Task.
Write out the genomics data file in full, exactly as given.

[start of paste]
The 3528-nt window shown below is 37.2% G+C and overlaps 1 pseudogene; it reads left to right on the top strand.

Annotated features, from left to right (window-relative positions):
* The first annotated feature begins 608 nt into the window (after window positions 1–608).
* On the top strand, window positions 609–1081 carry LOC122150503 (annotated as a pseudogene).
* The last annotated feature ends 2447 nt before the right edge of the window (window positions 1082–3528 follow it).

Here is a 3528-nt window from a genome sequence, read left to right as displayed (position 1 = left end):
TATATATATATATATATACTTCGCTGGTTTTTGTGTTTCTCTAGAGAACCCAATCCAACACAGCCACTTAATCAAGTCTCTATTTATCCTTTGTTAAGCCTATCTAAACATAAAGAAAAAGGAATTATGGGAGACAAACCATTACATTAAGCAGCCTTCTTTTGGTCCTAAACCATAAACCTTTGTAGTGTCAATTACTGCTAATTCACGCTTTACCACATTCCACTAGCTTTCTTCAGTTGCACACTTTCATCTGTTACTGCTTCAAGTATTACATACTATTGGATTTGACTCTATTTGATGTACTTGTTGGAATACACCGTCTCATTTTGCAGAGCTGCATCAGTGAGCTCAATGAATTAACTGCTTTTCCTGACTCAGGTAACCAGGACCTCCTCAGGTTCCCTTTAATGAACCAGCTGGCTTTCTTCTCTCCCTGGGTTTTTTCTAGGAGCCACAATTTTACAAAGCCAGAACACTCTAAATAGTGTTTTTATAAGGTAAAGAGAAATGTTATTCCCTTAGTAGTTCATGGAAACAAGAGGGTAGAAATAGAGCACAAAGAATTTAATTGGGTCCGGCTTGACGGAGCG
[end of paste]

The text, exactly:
The 3528-nt window shown below is 37.2% G+C and overlaps 1 pseudogene; it reads left to right on the top strand.

Annotated features, from left to right (window-relative positions):
* The first annotated feature begins 608 nt into the window (after window positions 1–608).
* On the top strand, window positions 609–1081 carry LOC122150503 (annotated as a pseudogene).
* The last annotated feature ends 2447 nt before the right edge of the window (window positions 1082–3528 follow it).

Here is a 3528-nt window from a genome sequence, read left to right as displayed (position 1 = left end):
TATATATATATATATATACTTCGCTGGTTTTTGTGTTTCTCTAGAGAACCCAATCCAACACAGCCACTTAATCAAGTCTCTATTTATCCTTTGTTAAGCCTATCTAAACATAAAGAAAAAGGAATTATGGGAGACAAACCATTACATTAAGCAGCCTTCTTTTGGTCCTAAACCATAAACCTTTGTAGTGTCAATTACTGCTAATTCACGCTTTACCACATTCCACTAGCTTTCTTCAGTTGCACACTTTCATCTGTTACTGCTTCAAGTATTACATACTATTGGATTTGACTCTATTTGATGTACTTGTTGGAATACACCGTCTCATTTTGCAGAGCTGCATCAGTGAGCTCAATGAATTAACTGCTTTTCCTGACTCAGGTAACCAGGACCTCCTCAGGTTCCCTTTAATGAACCAGCTGGCTTTCTTCTCTCCCTGGGTTTTTTCTAGGAGCCACAATTTTACAAAGCCAGAACACTCTAAATAGTGTTTTTATAAGGTAAAGAGAAATGTTATTCCCTTAGTAGTTCATGGAAACAAGAGGGTAGAAATAGAGCACAAAGAATTTAATTGGGTCCGGCTTGACGGAGCG